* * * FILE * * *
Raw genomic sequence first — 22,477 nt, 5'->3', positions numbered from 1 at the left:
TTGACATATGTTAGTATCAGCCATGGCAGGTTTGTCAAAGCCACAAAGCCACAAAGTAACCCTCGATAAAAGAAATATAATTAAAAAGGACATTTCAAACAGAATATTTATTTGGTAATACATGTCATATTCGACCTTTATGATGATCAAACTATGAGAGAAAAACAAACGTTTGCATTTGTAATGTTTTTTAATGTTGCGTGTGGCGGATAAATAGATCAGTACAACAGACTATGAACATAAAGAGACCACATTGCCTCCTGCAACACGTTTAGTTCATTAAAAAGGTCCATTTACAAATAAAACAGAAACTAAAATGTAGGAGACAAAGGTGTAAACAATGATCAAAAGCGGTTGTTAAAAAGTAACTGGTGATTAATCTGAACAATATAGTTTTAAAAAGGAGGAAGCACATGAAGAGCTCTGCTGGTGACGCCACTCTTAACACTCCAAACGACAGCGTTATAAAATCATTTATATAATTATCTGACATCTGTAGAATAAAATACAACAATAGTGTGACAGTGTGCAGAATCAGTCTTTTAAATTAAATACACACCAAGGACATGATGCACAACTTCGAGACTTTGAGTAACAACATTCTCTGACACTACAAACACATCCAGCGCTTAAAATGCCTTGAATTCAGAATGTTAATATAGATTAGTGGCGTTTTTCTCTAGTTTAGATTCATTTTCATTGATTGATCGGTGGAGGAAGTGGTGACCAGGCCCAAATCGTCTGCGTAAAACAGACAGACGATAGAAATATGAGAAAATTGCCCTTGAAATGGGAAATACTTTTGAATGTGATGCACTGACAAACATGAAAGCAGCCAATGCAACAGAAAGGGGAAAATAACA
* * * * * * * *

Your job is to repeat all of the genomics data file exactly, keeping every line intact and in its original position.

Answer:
Raw genomic sequence first — 22,477 nt, 5'->3', positions numbered from 1 at the left:
TTGACATATGTTAGTATCAGCCATGGCAGGTTTGTCAAAGCCACAAAGCCACAAAGTAACCCTCGATAAAAGAAATATAATTAAAAAGGACATTTCAAACAGAATATTTATTTGGTAATACATGTCATATTCGACCTTTATGATGATCAAACTATGAGAGAAAAACAAACGTTTGCATTTGTAATGTTTTTTAATGTTGCGTGTGGCGGATAAATAGATCAGTACAACAGACTATGAACATAAAGAGACCACATTGCCTCCTGCAACACGTTTAGTTCATTAAAAAGGTCCATTTACAAATAAAACAGAAACTAAAATGTAGGAGACAAAGGTGTAAACAATGATCAAAAGCGGTTGTTAAAAAGTAACTGGTGATTAATCTGAACAATATAGTTTTAAAAAGGAGGAAGCACATGAAGAGCTCTGCTGGTGACGCCACTCTTAACACTCCAAACGACAGCGTTATAAAATCATTTATATAATTATCTGACATCTGTAGAATAAAATACAACAATAGTGTGACAGTGTGCAGAATCAGTCTTTTAAATTAAATACACACCAAGGACATGATGCACAACTTCGAGACTTTGAGTAACAACATTCTCTGACACTACAAACACATCCAGCGCTTAAAATGCCTTGAATTCAGAATGTTAATATAGATTAGTGGCGTTTTTCTCTAGTTTAGATTCATTTTCATTGATTGATCGGTGGAGGAAGTGGTGACCAGGCCCAAATCGTCTGCGTAAAACAGACAGACGATAGAAATATGAGAAAATTGCCCTTGAAATGGGAAATACTTTTGAATGTGATGCACTGACAAACATGAAAGCAGCCAATGCAACAGAAAGGGGAAAATAACA